Oh, the horror, the horror!
Upon first glancing at the schedule, it looks a bit safe. A snarky comment is made about the dearth of Bruce Campbell appearances and obscure mad-hippie-slasher films from the Benelux countries. One of the street-teamers disagrees, vehemently. So, let’s examine the evidence.
On screen at midnight this Saturday is Dead Alive, a 1992 film, also known as Braindead, directed by Peter Jackson. At the time, the New Zealander was unknown; two years later, Jackson made the critically acclaimed Heavenly Creatures. Today, he’s best known for directing the Tolkien trilogy The Lord of the Rings: The Fellowship of the Ring, The Lord of the Rings: The Two Towers and the forthcoming The Lord of the Rings: The Return of the King. In Dead Alive, the protagonist’s domineering mother is bitten by a “rat monkey,” which turns her into a zombie. (Bonus activity: zombie parade.)
The following Saturday, July 5, Blacula comes to town. The 1972 blaxploitation horror flick features William Marshall, who died a couple of weeks ago, as a funkier version of Bela Lugosi’s toothy Transylvanian. The movie is pure cheese, made even better by casting an accomplished actor in the lead. (Bonus activity: DJ Junior’s “Foxy Funkathon.”)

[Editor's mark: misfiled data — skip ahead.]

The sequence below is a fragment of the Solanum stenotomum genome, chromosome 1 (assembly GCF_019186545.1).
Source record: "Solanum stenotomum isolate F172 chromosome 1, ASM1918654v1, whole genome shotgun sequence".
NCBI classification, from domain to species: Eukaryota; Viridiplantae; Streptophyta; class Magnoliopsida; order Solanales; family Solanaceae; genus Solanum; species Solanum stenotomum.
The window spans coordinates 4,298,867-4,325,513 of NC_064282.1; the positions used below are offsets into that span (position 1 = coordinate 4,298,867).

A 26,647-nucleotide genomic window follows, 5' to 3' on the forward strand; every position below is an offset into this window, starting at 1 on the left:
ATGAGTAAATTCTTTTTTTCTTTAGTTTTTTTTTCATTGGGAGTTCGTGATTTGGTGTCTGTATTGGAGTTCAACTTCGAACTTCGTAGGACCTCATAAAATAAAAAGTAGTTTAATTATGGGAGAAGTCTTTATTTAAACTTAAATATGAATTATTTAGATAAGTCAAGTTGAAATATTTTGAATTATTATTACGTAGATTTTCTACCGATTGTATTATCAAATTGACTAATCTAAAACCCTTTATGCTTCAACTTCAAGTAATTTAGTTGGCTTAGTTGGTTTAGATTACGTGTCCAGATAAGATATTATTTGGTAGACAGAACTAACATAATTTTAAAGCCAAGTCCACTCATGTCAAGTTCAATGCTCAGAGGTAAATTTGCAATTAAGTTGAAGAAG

The third installment on July 12 features Faster, Pussycat! Kill! Kill!, a 1966 bazoom-filled romp featuring a trio of strippers on a rampage, led by the great Tura Satana. At least three bands took their names from director Russ Meyer’s film titles (Faster Pussycat, Mudhoney and Vixen), and Meyer’s essential sense of the truly trashy, combined with some of the most mind-numbing dialogue ever put to celluloid, make this a worthwhile big-screen experience. (Bonus activity: “live meat” wrestling.)
Week four, July 19, is an adults-only program of Hong Kong kung-fu sex and violence: Riki-Oh: The Story of Ricky and Robotrix. This one starts at 11 p.m. instead of the usual midnight.
Week five, July 26, features the 1974 Phantom of the Paradise, directed by Brian De Palma and starring weird game-show munchkin Paul Williams. This event, a sing-along activity, was the one that precipitated a street-teamer’s flurry of defensive comments. Sorry, bud, but this unwatchable mess still blows, nearly 30 years after the fact.
Winding up on August 2 is “Trash Till Dawn,” which includes three bad films: Grizzly, The Female Bunch and Impulse, the latter a 1974 masterpiece starring William Shatner as leisure-suited gigolo Matt Stone. You’re on your own for breakfast afterward, but you probably won’t want to eat.
OK. It looks like a pretty decent lineup after all.